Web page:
The former Rwandan gendarme, Philippe Hategekimana, 66, naturalized French under the name of Philippe Manier, sentenced to life imprisonment for genocide and crimes against humanity in Rwanda will appeal his conviction, we have learned Tuesday from his lawyers.
"Philippe Manier is convinced that the trial will, after a fair process, establish his innocence," said Mes Emmanuel Altit and Alexis Guedj, his lawyers in a press release.
"It's frankly unbearable, it's hopeless ," reacted the president of the Committee of Civil Parties for Rwanda (CPCR), Alain Gauthier, contacted by AFP. "We would have to justify these calls" , he said, recalling that, of the five trials of alleged Rwandan genocidaires which took place in France_, "three calls are now in progress"_. Only two convictions are final.
The former chief warrant officer was tried for crimes committed during the genocide in Rwanda which killed more than 800,000 people according to the UN, mainly Tutsi exterminated between April and July 1994.
He was tried in Paris under the "universal jurisdiction" exercised, under certain conditions, by France to judge the most serious crimes committed outside its soil.
The Paris Assize Court sentenced him to life imprisonment, the heaviest sentence provided by law, on June 28, after a seven-week trial, finding him guilty of “virtually all counts ” that weighed against him.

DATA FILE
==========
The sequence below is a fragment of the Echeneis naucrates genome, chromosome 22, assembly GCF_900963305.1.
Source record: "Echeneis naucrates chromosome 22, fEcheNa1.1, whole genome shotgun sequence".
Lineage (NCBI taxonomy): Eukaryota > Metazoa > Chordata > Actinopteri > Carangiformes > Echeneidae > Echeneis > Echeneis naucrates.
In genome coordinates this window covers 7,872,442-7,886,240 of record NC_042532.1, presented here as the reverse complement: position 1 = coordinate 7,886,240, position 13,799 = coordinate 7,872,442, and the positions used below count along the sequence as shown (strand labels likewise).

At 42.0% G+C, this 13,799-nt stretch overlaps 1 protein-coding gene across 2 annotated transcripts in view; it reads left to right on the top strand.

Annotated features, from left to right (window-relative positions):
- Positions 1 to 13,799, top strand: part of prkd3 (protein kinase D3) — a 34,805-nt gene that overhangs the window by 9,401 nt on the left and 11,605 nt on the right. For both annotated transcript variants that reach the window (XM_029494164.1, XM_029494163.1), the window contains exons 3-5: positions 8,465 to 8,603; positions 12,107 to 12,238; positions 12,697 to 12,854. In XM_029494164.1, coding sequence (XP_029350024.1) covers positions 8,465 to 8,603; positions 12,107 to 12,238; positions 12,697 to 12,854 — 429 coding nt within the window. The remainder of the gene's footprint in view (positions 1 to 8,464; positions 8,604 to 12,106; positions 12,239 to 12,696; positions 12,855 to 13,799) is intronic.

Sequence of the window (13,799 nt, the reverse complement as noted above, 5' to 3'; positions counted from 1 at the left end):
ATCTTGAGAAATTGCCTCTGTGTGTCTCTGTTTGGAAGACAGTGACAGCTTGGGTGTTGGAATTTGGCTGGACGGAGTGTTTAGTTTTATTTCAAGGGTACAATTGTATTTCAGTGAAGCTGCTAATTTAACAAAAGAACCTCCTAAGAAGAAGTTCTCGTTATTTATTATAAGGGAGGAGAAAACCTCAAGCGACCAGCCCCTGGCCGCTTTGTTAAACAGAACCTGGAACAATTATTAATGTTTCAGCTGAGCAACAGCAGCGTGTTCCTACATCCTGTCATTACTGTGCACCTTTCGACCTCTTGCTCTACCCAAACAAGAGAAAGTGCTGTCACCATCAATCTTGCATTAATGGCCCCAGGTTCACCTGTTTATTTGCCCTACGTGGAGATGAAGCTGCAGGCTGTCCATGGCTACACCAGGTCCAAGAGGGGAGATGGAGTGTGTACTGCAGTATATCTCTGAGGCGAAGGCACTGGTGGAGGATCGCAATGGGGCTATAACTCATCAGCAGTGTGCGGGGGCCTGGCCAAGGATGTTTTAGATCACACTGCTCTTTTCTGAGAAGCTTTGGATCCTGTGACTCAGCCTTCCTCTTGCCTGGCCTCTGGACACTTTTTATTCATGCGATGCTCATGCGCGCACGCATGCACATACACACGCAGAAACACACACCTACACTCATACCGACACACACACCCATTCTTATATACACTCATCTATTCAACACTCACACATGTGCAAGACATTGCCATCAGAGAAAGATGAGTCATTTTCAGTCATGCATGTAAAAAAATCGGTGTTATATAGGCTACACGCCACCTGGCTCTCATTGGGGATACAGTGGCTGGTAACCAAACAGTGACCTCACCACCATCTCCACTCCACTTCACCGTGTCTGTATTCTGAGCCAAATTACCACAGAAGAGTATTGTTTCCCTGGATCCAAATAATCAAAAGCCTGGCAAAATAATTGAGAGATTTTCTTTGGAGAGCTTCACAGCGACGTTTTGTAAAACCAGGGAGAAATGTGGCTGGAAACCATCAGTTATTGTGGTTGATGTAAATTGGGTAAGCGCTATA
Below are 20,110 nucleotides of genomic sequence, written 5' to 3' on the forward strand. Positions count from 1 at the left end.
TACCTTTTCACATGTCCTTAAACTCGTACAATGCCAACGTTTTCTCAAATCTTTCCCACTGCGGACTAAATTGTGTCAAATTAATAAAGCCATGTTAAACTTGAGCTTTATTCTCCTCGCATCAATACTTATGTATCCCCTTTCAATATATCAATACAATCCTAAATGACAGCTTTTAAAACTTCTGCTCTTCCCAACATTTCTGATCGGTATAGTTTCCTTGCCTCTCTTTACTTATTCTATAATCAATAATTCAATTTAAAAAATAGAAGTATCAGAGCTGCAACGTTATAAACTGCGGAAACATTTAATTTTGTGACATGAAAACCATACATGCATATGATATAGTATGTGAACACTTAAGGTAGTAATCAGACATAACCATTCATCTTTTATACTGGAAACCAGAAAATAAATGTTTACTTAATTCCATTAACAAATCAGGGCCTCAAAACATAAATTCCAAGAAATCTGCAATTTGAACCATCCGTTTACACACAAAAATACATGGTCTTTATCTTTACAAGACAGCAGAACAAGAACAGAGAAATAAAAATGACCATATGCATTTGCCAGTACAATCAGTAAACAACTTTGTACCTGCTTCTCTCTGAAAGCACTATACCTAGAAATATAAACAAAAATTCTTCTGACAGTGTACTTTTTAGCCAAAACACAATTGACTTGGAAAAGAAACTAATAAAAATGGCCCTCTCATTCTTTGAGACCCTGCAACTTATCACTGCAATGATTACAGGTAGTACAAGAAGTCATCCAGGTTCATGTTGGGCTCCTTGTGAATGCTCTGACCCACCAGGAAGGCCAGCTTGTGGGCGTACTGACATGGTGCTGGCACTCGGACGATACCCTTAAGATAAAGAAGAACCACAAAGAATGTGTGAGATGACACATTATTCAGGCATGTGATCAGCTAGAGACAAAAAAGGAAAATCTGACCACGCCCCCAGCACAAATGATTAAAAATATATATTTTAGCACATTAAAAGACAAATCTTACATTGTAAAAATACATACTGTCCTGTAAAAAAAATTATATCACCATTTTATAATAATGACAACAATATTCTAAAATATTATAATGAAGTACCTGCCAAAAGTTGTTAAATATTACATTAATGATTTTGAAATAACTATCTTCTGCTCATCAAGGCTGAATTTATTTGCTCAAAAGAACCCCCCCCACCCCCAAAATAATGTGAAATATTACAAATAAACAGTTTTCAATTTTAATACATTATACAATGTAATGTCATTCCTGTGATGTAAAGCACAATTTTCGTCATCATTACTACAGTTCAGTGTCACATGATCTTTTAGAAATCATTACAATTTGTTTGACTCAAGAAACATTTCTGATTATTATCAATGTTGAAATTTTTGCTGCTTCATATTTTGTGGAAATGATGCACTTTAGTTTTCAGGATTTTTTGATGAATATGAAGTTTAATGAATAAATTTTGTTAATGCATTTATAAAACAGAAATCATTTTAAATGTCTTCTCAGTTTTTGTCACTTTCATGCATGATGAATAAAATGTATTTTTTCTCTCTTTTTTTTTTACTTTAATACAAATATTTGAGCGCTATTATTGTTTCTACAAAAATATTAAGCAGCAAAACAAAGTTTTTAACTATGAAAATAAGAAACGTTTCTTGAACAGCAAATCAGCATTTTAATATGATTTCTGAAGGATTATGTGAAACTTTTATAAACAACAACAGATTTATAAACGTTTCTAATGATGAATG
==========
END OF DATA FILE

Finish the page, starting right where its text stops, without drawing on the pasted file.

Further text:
"The court considered that you committed the most serious acts, those of mass crimes, that you were a zealous agent in the plan to exterminate the Tutsi", said the president of the assize court, Jean -Marc Lavergne , announcing the verdict.
Nicknamed "Biguma" at the material time, he was accused of having participated in or encouraged the murder of dozens of Tutsi in April 1994 in the prefecture of Butare (southern Rwanda), including the burgomaster of Ntyazo who resisted the implementation of the genocide in his commune.
For the prosecution, he had notably ordered and supervised the erection of several "barriers", roadblocks, "intended to control and assassinate Tutsi civilians".
The prosecution also accused Mr Manier of having participated, by giving orders, even by being directly involved on the ground, in three massacres: that of Nyabubare hill, where 300 people were killed on April 23, 1994, that, four days later, of the hill of Nyamure where thousands of Tutsi had taken refuge, and that of the Institute of Agronomic Sciences of Rwanda, where tens of thousands of victims were counted.
"I sincerely sympathize with the suffering endured by the victims. The genocide against the Tutsi is a reality. And I witnessed it. But I have nothing to reproach myself with," said the audience. former gendarme during one of his rare interventions.
His defense, which had pleaded acquittal, wanted the doubt to benefit the accused by considering that the accusation was "built on sand".
His lawyers had questioned the testimony for the prosecution, the most damning for the accused, of prisoners questioned by videoconference from their prison in Kigali.